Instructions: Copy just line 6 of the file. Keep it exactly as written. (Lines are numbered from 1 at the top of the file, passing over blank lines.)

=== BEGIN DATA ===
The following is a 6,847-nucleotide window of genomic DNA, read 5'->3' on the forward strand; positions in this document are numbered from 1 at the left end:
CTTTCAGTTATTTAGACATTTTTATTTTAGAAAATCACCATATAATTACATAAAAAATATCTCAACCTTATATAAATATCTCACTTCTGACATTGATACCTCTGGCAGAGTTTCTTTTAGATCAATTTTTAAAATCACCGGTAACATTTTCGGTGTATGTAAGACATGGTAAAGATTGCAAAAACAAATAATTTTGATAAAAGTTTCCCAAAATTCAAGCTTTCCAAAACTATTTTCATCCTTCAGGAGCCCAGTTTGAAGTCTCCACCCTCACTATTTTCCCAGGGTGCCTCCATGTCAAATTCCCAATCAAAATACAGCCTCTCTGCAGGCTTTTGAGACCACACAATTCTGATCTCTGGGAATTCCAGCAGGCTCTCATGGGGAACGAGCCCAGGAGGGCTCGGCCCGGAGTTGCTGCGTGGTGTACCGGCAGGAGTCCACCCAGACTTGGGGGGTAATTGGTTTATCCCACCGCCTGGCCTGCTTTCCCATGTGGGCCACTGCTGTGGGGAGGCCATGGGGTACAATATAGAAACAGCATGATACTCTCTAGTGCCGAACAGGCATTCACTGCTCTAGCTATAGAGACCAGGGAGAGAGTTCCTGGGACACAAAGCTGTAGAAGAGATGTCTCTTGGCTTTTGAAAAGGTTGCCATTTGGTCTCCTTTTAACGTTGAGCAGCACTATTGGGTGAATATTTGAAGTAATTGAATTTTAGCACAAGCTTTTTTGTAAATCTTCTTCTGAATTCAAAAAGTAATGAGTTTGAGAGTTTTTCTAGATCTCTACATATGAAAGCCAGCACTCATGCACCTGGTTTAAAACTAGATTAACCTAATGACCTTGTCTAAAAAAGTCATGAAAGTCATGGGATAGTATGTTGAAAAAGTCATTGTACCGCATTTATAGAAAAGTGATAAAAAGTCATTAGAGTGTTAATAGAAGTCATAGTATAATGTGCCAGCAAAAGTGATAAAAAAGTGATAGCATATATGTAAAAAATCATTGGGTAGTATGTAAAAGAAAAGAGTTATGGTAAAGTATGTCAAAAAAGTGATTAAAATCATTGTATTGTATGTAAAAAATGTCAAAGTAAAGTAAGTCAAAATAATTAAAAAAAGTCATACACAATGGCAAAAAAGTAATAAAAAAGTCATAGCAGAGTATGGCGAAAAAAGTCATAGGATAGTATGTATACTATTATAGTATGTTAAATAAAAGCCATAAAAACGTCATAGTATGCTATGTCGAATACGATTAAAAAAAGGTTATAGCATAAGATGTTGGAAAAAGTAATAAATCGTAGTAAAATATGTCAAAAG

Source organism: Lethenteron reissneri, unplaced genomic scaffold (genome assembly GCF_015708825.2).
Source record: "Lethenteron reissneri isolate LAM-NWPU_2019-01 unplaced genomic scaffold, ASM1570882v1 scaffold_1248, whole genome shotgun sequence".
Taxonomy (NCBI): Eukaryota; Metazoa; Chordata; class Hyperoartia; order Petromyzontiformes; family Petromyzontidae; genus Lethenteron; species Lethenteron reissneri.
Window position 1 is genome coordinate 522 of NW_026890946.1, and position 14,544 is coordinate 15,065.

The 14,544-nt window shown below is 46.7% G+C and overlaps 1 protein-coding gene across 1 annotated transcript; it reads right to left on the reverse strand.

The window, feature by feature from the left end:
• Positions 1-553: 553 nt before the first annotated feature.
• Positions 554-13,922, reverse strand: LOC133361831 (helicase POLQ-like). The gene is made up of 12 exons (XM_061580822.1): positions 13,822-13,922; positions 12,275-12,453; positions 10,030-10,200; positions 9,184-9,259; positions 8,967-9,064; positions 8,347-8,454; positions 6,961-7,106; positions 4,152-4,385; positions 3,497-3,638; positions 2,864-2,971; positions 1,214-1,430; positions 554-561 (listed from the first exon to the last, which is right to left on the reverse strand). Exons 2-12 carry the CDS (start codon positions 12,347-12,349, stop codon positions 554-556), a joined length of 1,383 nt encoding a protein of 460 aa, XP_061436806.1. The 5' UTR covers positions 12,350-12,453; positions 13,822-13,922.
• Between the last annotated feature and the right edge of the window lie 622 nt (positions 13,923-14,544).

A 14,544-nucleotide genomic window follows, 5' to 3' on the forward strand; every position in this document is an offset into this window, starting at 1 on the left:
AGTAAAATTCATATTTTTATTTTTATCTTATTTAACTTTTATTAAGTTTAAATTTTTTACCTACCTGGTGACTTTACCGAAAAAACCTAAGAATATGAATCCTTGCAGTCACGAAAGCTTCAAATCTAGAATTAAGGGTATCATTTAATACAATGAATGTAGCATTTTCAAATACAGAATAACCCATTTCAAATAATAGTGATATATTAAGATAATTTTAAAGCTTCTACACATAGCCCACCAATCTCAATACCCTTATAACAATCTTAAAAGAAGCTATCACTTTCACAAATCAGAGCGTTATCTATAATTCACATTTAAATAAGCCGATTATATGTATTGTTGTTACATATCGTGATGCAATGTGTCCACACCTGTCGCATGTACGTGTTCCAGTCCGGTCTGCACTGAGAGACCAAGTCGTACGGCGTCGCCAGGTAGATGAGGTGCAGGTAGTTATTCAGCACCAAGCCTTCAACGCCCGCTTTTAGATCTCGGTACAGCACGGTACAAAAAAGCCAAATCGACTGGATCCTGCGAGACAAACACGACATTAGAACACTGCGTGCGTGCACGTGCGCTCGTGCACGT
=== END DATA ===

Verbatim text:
Window position 1 is genome coordinate 522 of NW_026890946.1, and position 14,544 is coordinate 15,065.